SOLIDWORKS Composer: Importing CAD Models Part 1

SOLIDWORKS Composer: Importing CAD Models Part 1

The most important step when working within SOLIDWORKS Composer is the first step, importing your models correctly. This blog will help smooth out the edges when it comes to the best way to import any CAD model.

For more settings and situations about importing CAD models to SOLIDWORKS Composer, check out our full Support Document.

SOLIDWORKS Composer is installed independent from SOLIDWORKS 3D CAD and not dependent on any single CAD tool. Because of this it works with many different types of 3D models. As this makes the product robust, it also can create issues when importing 3D models. Depending on what type of model and how it was modeled will affect the proper way of importing it into Composer.

First, let’s cover the basics and identify what each import option is for. From there we can address which scenarios require which option.

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Open: We do not recommend using this option unless using Composer Projects, for more info on Projects check out this video.

Merge into the current document: Merges the CAD model into the currently open Composer document under a dummy “ROOT” top level assembly. Because of this method of import the imported CAD model isn’t tied directly to the Composer document and multiple CAD files and formats can be imported in while staying associated to their parent CAD model.  This is the ideal option for bringing a new CAD model into an existing Composer document.

Merge into a new document: Merges the CAD model into a new Composer document under a dummy “ROOT” top level assembly. This imports the CAD model exactly like the Merge into the current document but creates a new document instead of importing into one that is currently open.  This is the ideal option for starting a new Composer document.

Next we move onto the individual import options. It is important to note that for any Composer document all settings for both import and update must stay the same, or the update will not work correctly.

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These are the options that are critical to importing and updating a document successfully. Each one has a specific function and should be understood.

Merge file into one actor per part:  This is the first option in the list and by far the most important. This option, when toggled on, will treat every imported part as a solid part and every assembly as groupings of solid parts. With that said if you import a SOLIDWORKS assembly with this option turned on; it will see the each assembly as a bucket of parts and each part as an individual part. If you import a SOLIDWORKS assembly with this option turned off, it will still see each assembly as a bucket of parts but it will potentially also see each part as a possible grouping of individual components. If you have any parts within your assembly that have multiple bodies this could potentially be a huge issue, since each multi-body part is imported as an assembly.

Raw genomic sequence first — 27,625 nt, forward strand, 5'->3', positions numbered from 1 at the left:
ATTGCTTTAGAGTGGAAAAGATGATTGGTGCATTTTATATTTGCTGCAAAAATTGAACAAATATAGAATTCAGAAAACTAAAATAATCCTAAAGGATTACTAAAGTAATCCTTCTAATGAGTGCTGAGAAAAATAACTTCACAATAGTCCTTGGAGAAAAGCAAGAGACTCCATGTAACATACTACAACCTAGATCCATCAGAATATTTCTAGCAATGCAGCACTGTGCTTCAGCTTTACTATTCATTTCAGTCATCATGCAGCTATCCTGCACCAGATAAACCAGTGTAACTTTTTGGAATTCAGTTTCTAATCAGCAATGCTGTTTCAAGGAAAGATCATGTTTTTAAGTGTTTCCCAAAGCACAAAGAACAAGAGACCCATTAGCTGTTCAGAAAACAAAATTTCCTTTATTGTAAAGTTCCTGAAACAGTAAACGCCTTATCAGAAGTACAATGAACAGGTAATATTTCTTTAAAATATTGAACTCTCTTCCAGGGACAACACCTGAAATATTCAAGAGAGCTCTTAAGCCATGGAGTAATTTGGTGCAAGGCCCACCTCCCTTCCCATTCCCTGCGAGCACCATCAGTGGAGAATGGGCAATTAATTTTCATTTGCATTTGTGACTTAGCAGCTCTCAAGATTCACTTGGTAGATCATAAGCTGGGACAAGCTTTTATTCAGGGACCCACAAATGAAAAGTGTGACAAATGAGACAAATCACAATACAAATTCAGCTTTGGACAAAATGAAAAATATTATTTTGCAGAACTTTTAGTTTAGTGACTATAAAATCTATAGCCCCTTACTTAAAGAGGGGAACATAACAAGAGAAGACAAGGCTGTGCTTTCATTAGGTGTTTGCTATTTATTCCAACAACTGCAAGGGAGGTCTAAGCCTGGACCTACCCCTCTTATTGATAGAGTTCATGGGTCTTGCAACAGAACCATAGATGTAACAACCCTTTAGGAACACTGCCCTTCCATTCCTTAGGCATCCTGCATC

Import meta-properties: It’s a good idea to always have this option on as meta-properties can only benefit a document. Currently only meta-properties “custom properties” will import from SOLIDWORKS models.

Import as bodies: This option will try to import the incoming model into a solid body. Depending on the model this might not be possible and unchecking it will import the model as segmented surfaces.

Import free faces: Imports any surface for face geometry, unchecking will ignore anything that is not a solid model.

Import hidden components (no show): This will import any model data that is hidden, anything suppressed will not import into Composer regardless of this option. Unchecking this will ignore anything hidden during import.

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On the left side of this window there is a Refinement option. Think of this as a quality import slider. Medium quality is the default setting; sliding the bar in either direction will wither decrease or increase the edge quality level and will affect both the file size and performance.

For more information, check out our YouTube Channel, get a SOLIDWORKS Composer quote, or contact us today. Thanks for reading!

May 29, 2017
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